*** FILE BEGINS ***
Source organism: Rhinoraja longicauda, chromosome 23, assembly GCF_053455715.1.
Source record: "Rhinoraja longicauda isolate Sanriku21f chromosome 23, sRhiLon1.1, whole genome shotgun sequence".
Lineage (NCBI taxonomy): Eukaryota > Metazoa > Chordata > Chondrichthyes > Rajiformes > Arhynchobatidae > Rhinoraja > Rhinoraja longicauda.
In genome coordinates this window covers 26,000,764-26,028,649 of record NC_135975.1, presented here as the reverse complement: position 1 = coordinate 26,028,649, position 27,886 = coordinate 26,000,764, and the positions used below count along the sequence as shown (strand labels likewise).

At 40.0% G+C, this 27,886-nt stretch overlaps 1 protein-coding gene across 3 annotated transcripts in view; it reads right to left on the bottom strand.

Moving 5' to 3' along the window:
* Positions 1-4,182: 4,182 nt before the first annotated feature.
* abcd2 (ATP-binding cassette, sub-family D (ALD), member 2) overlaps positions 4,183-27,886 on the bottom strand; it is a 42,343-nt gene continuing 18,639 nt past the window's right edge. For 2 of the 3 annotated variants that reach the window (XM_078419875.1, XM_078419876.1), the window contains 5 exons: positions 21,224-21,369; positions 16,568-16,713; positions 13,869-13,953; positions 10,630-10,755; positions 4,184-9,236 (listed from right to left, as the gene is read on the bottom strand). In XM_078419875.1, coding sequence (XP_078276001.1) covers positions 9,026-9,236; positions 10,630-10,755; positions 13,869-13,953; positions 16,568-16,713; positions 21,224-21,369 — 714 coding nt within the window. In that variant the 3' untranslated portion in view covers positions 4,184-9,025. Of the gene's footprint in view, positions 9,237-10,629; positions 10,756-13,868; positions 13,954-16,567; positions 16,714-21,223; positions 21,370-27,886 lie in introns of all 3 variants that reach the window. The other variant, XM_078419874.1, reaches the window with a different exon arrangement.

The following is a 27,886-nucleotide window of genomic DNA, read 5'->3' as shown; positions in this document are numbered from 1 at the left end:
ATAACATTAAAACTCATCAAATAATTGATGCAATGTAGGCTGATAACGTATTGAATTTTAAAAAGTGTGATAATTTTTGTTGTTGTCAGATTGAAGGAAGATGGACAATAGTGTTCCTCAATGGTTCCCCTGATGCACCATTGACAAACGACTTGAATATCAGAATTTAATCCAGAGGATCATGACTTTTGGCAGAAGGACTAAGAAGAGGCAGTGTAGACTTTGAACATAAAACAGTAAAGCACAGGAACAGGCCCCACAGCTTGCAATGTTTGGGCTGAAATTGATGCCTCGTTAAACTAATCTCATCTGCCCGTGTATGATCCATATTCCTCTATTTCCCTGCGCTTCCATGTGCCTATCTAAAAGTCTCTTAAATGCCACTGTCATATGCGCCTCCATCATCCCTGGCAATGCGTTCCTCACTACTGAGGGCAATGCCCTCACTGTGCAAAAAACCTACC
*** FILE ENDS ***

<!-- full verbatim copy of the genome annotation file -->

Source organism: Rhinoraja longicauda, chromosome 23, assembly GCF_053455715.1.
Source record: "Rhinoraja longicauda isolate Sanriku21f chromosome 23, sRhiLon1.1, whole genome shotgun sequence".
Lineage (NCBI taxonomy): Eukaryota > Metazoa > Chordata > Chondrichthyes > Rajiformes > Arhynchobatidae > Rhinoraja > Rhinoraja longicauda.
In genome coordinates this window covers 26,000,764-26,028,649 of record NC_135975.1, presented here as the reverse complement: position 1 = coordinate 26,028,649, position 27,886 = coordinate 26,000,764, and the positions used below count along the sequence as shown (strand labels likewise).

At 40.0% G+C, this 27,886-nt stretch overlaps 1 protein-coding gene across 3 annotated transcripts in view; it reads right to left on the bottom strand.

Moving 5' to 3' along the window:
* Positions 1-4,182: 4,182 nt before the first annotated feature.
* abcd2 (ATP-binding cassette, sub-family D (ALD), member 2) overlaps positions 4,183-27,886 on the bottom strand; it is a 42,343-nt gene continuing 18,639 nt past the window's right edge. For 2 of the 3 annotated variants that reach the window (XM_078419875.1, XM_078419876.1), the window contains 5 exons: positions 21,224-21,369; positions 16,568-16,713; positions 13,869-13,953; positions 10,630-10,755; positions 4,184-9,236 (listed from right to left, as the gene is read on the bottom strand). In XM_078419875.1, coding sequence (XP_078276001.1) covers positions 9,026-9,236; positions 10,630-10,755; positions 13,869-13,953; positions 16,568-16,713; positions 21,224-21,369 — 714 coding nt within the window. In that variant the 3' untranslated portion in view covers positions 4,184-9,025. Of the gene's footprint in view, positions 9,237-10,629; positions 10,756-13,868; positions 13,954-16,567; positions 16,714-21,223; positions 21,370-27,886 lie in introns of all 3 variants that reach the window. The other variant, XM_078419874.1, reaches the window with a different exon arrangement.

The following is a 27,886-nucleotide window of genomic DNA, read 5'->3' as shown; positions in this document are numbered from 1 at the left end:
ATAACATTAAAACTCATCAAATAATTGATGCAATGTAGGCTGATAACGTATTGAATTTTAAAAAGTGTGATAATTTTTGTTGTTGTCAGATTGAAGGAAGATGGACAATAGTGTTCCTCAATGGTTCCCCTGATGCACCATTGACAAACGACTTGAATATCAGAATTTAATCCAGAGGATCATGACTTTTGGCAGAAGGACTAAGAAGAGGCAGTGTAGACTTTGAACATAAAACAGTAAAGCACAGGAACAGGCCCCACAGCTTGCAATGTTTGGGCTGAAATTGATGCCTCGTTAAACTAATCTCATCTGCCCGTGTATGATCCATATTCCTCTATTTCCCTGCGCTTCCATGTGCCTATCTAAAAGTCTCTTAAATGCCACTGTCATATGCGCCTCCATCATCCCTGGCAATGCGTTCCTCACTACTGAGGGCAATGCCCTCACTGTGCAAAAAACCTACC